World Environment: India’s Concern And Contribution
As deliberated in part one of the series, India’s inter-relationship with environment and Nature goes back to the Vedic ages. The progress of India on this front has been timely and fast. Taking initiative from the United Nations Conference on the Human Environment, 1972, India incorporated environmental concerns in the Constitution through the 42nd Amendment in 1976. Environment has become a priority in policy statements, plans and strategies; especially after 1980 with the establishment of a full-fledged Ministry of Environment and Forests. Increasing concern on Environmental Education (EE) in India gained momentum while its importance was recognized by the government and policy was planned. Subsequently in 1985, the Supreme Court ruled that Article 21 of the Constitution, which guarantees each citizen the “right to life,” necessarily includes the “right to a healthy environment”, thereby requiring mandatory environmental education to fulfil the fundamental duties of citizens to “protect and improve the natural environment”. The Indian Institute of Ecology and Environment(IIEE), New Delhi, is at the forefront today to impart education on environment.
Mahatma Gandhi’s seminal work, Hind Swaraj, written in 1909, fore-warned the dangers the world is facing today in the form of environmental destruction and the threat to the planet. His words, “The Earth has enough resources for our need but not for our greed”, became a clarion call for later environmentalists to launch major movements, such as the Chipko movement led by Chandi Prasad Bhatt and Sunder Lal Bahuguna and the Narmada Bachao Andolan by Baba Amte and Medha Patkar, to protect the environment.
Fast tracking to today, let us examine the latest scenario of the environment and India’s perspective.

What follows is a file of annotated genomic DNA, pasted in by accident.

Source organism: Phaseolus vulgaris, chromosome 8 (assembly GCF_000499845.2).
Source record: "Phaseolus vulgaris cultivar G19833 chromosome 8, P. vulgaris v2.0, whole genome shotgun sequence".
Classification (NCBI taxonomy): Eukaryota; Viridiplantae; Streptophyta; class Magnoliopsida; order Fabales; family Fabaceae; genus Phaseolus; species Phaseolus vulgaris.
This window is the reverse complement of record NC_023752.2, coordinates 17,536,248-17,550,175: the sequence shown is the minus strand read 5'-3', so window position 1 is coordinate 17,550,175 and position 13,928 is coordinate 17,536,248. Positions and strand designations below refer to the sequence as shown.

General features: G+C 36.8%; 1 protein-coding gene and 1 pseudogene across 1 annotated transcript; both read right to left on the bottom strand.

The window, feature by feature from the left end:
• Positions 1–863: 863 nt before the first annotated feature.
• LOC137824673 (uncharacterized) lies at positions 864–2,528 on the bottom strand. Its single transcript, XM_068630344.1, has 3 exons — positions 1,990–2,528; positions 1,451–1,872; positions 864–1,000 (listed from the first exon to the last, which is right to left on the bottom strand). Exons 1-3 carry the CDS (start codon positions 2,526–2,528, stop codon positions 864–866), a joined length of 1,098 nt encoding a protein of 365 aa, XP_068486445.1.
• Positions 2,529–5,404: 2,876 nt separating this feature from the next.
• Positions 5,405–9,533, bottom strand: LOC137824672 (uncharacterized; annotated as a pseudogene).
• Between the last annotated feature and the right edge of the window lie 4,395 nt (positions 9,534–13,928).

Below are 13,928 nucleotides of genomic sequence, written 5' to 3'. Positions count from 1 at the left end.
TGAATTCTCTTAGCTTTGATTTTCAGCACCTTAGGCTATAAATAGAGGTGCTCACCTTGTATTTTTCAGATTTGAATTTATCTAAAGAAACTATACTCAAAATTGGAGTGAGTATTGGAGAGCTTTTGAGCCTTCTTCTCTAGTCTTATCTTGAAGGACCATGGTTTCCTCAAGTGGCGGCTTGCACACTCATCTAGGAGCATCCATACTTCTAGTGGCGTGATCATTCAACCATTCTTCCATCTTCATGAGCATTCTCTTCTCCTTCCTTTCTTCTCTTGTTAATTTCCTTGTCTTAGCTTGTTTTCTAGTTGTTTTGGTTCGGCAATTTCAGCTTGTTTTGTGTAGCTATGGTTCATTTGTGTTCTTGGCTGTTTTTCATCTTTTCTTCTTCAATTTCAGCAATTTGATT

India is among the bottom five countries on the Environmental Performance Index, 2018 (EPI), plummeting 36 points from 141 in 2016, according to a biennial report by Yale and Columbia Universities along with the World Economic Forum.
While India is at the bottom of the list in the environmental health category, it ranks 178 out of 180 as far as air quality is concerned.
Its overall low ranking, 177 among 180 countries, was linked to poor performance in the environment health policy and deaths due to air pollution categories.
The EPI pointed out that deaths attributed to ultra-fine PM2.5 pollutants have risen over the past decade and are estimated at 1,640,113 annually in India.
Most concerning environmental issues according to citizens across India as of March 2019
Some India Indices:
- In its report, environment thinktank Centre for Science and Environment’s (CSE) State of India’s Environment (SoE) says that on an average, 8.5 out of every 10,000 children in India die before they turn five; while the risk was higher for girls as 9.6 out of 10,000 girls die before five years of age due to bad air.
- Air pollution is responsible for 12.5 per cent of all deaths in India. Its impact on children is equally worrying, going by the CSE report.